April 14, 2014
In a significant decision for class action litigation, the Seventh Circuit determined that the plaintiffs' representation that recoverable damages fall below $5 million, which is the threshold for federal court jurisdiction under the Class Action Fairness Act ("CAFA"), was insufficient to defeat removal of the class action from state court to federal court. Johnson v. Pushpin Holdings, LLC, et al., No. 14-8006, decided April 9, 2014.
The decision sends a clear message to class action counsel: be prepared to litigate in federal court. Simply stating in the pleadings that a case does not meet the monetary requirements for federal court jurisdiction, $5 million, will not keep the case out of federal court. If it is plausible that recovery could exceed $5 million (and the other statutory requirements are met), a class action will be litigated in federal court under CAFA.
In the case, plaintiff Michael B. Johnson ("Johnson") filed a state court action in Cook County, Illinois against Pushpin Holdings LLC ("Pushpin") and alleged owners and affiliates of Pushpin. Johnson alleges that Pushpin violated the Illinois Consumer Fraud and Deceptive Business Practices Act by, among other things, operating as a debt collector in Illinois without an Illinois license, and that Pushpin committed common law torts of abuse of process and malicious prosecution by fraudulently filing and prosecuting more than 1,000 small claims suits against borrowers.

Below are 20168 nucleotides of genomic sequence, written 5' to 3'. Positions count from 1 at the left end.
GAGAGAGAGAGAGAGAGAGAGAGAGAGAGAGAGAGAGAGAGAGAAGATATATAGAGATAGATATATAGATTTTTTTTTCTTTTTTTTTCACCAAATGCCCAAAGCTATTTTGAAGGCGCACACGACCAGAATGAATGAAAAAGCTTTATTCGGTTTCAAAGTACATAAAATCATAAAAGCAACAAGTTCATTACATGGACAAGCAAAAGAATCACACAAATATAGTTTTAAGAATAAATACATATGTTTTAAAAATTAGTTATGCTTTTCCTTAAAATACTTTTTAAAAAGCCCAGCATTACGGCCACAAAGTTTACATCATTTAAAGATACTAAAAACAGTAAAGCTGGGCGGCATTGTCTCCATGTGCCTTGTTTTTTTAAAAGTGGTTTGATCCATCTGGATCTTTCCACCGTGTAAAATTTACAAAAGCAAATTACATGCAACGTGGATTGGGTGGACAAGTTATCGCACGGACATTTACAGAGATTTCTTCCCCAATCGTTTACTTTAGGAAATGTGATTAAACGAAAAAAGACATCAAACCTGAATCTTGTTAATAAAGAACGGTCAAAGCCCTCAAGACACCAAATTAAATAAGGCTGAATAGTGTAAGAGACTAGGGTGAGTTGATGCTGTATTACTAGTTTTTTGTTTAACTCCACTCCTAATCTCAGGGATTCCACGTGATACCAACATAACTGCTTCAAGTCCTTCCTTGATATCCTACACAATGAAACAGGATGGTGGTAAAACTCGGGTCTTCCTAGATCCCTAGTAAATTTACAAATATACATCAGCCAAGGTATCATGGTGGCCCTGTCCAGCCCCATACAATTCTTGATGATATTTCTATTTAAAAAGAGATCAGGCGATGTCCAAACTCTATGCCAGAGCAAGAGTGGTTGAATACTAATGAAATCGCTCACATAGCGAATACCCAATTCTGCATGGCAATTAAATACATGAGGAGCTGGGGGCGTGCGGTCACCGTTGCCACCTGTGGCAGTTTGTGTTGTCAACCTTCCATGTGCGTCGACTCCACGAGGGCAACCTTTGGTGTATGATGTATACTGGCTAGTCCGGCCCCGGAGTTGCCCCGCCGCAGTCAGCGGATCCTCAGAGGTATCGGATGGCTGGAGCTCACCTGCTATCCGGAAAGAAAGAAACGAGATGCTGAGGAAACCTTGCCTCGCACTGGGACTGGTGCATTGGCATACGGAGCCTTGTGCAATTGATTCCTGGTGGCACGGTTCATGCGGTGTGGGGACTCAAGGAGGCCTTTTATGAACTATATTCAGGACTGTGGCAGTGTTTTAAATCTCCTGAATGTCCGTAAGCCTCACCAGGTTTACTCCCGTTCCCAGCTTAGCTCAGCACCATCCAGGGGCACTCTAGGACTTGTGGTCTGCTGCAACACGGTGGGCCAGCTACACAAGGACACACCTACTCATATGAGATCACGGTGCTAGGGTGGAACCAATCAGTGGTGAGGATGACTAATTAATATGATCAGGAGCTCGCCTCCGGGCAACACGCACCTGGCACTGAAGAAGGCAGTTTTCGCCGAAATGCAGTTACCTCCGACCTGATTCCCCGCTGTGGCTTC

Pushpin timely removed the case to federal court under CAFA. The Northern District of Illinois remanded the case holding that the case belongs in state court because the federal court was powerless to review state court judgments under the Rooker-Feldman doctrine and that the District Court erroneously relied on Johnson's representation that plaintiffs were seeking only $3.5 million in damages - less than the statutory minimum for federal jurisdiction - rather than Pushpin's contrary representations that damages exceeded $5 million. Pushpin timely sought permission to file an interlocutory appeal pursuant to 28 U.S.C. § 1453(c) and Fed. R. App. P. 5.
Writing for a unanimous panel of the Seventh Circuit, Judge Richard Posner agreed with Pushpin, rejected Johnson's arguments and reversed the District Court's remand order. The Seventh Circuit ruled that Johnson's unsubstantiated commitment (on behalf of absent, putative class members) not to seek damages above an amount specified by him does not render it "legally impossible" that recovery was capped below $5 million. Instead, Johnson's commitment was nothing more than a strategic attempt to keep a case in state court, "class counsel's forum." The Seventh Circuit also found that the Rooker Feldman doctrine did not apply. "The rule does not bar a federal suit that seeks damages for a fraud that resulted in a judgment adverse to the plaintiff."
Arnold N. Bressler, Scott E. Silberfein and John Baranello represent Pushpin and the other defendants. Mr. Silberfein and Mr. Baranello briefed the issues before the Seventh Circuit and are defending the suit.